Tag Archives: Isabella N

Second Life Photos: What I Like #10

Out on the edge .. ♪ ♫

Out on the Edge by Isabella.N.

I like Out on the Edge by Isabella.N. even though it gives me an uncomfortable reminder of when I fell off a cliff overlooking the Missouri River. Lucky for me, the face was perpendicular so I bounced a few times on the way down, slowing the momentum. Bad memories aside, this photo evokes other emotions as well, the exhilaration of challenging yourself, of being ahead and apart from the madding crowd, of being out on the edge. It is also a beautiful example of the Golden Ratio at work.

I'm sorry

I’m Sorry by Marion Beresford

I like I’m Sorry by Marion Beresford. I like the bright light and the subsequent contrast between the brightness of the right that blows out the background and the shadow on the right that her hair fades into. However what I like most of all is the emotions projected by her eyes, the tilt of her head, the furrowed brows. I like this avatar’s face. Continue reading

What I Like #5

[sYs] PAULINE dress

Pauline Dress by [sYs[ Design

I love this picture from [sYs] Design. Yes, it’s a commercial photo, but that does not keep it from being a marvelous composition. It’s not just that the subject’s perfect placement following the Golden Ratio, but also the use of angles and curves. The curves of the hem, the sleeve caps, and the waist are echoed in her hair and the grass and tree. Her pose gives us angles at her hip and her elbow that juxtapose the angles of the collar and the juncture of the two hills. It is a beautiful composition while keeping it simple so that the focus is on the dress features.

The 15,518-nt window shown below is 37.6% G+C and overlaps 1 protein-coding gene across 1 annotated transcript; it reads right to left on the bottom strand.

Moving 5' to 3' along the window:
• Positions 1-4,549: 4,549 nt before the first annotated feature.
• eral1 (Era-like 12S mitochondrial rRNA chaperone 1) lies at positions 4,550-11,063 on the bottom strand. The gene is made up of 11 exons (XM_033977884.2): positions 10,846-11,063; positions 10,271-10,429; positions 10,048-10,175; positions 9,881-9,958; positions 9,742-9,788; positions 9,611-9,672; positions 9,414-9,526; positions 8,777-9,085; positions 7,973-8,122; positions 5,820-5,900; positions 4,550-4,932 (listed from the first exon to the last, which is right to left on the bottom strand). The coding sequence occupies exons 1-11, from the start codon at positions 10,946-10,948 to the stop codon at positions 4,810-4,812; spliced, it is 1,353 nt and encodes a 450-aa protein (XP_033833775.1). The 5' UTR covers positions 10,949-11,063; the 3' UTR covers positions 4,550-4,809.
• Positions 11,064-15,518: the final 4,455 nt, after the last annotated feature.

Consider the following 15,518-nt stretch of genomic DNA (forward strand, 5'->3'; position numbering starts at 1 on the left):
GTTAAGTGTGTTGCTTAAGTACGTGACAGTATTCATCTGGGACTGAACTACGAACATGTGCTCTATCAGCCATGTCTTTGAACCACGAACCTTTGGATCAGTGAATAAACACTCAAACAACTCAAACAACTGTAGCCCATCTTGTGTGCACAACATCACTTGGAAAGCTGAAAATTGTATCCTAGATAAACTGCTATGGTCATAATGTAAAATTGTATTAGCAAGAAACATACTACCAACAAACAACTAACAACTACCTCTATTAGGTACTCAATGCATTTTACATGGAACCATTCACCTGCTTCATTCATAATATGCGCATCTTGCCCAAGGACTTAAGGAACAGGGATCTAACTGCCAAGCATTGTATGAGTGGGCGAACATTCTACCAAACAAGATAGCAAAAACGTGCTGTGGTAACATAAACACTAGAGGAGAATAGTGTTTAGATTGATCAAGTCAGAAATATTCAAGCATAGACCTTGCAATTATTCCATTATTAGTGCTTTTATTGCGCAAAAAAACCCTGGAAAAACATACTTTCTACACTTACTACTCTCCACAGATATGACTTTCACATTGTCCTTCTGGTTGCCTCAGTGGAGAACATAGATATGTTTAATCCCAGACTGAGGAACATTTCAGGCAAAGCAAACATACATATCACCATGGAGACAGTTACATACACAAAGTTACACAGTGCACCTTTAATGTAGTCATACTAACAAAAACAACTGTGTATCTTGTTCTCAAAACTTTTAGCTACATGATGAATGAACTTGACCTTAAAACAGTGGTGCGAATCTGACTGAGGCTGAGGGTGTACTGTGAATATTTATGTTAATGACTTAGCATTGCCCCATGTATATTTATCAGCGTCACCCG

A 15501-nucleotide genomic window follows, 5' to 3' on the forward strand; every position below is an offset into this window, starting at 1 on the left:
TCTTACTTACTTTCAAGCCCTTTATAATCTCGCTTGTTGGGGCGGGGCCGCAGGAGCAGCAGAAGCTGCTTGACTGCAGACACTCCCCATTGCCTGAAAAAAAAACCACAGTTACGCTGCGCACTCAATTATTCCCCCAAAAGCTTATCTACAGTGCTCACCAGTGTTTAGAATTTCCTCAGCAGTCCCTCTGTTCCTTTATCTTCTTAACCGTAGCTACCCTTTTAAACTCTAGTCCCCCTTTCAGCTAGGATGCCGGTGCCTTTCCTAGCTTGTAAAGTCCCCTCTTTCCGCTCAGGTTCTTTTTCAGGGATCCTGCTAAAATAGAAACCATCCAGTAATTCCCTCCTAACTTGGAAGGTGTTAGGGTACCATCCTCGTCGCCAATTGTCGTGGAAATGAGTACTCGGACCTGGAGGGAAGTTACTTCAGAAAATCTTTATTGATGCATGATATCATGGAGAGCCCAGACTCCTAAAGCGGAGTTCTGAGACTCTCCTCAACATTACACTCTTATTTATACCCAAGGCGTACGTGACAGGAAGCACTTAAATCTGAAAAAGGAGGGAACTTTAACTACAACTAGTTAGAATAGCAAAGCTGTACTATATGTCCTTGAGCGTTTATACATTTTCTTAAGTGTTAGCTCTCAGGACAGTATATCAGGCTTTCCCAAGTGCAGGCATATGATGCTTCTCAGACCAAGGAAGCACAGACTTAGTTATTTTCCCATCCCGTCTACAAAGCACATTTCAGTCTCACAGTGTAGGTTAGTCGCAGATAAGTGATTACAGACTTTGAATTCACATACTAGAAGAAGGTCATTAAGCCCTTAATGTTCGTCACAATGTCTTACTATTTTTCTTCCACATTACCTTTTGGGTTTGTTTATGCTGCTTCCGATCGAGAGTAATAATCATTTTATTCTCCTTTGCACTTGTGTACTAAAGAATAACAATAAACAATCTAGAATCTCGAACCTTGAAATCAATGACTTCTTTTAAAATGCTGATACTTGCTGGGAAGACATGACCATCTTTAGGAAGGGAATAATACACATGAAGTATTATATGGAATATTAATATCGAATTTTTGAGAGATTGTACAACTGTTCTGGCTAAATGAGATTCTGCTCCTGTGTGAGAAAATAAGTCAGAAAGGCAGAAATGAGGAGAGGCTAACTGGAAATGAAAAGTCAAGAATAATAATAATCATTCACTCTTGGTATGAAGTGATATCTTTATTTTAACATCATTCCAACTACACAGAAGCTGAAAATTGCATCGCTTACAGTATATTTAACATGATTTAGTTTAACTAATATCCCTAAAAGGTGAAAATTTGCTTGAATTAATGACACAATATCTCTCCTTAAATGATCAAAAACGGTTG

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What I Like—In Remembrance of Amona Savira

material rain

Amona Savira was one of Second Life’s great artists, exploring the potential of SL photography for many years. I have featured her work in my old What I Like columns at Shopping Cart Disco. She has died and many people have responded to her death with art work honoring her memory. This is the last picture she uploaded, that the heavens are weeping seems shockingly appropriate. Grief cannot be critiqued, so I am just going to highlight some of the remembrance photos without comment. Continue reading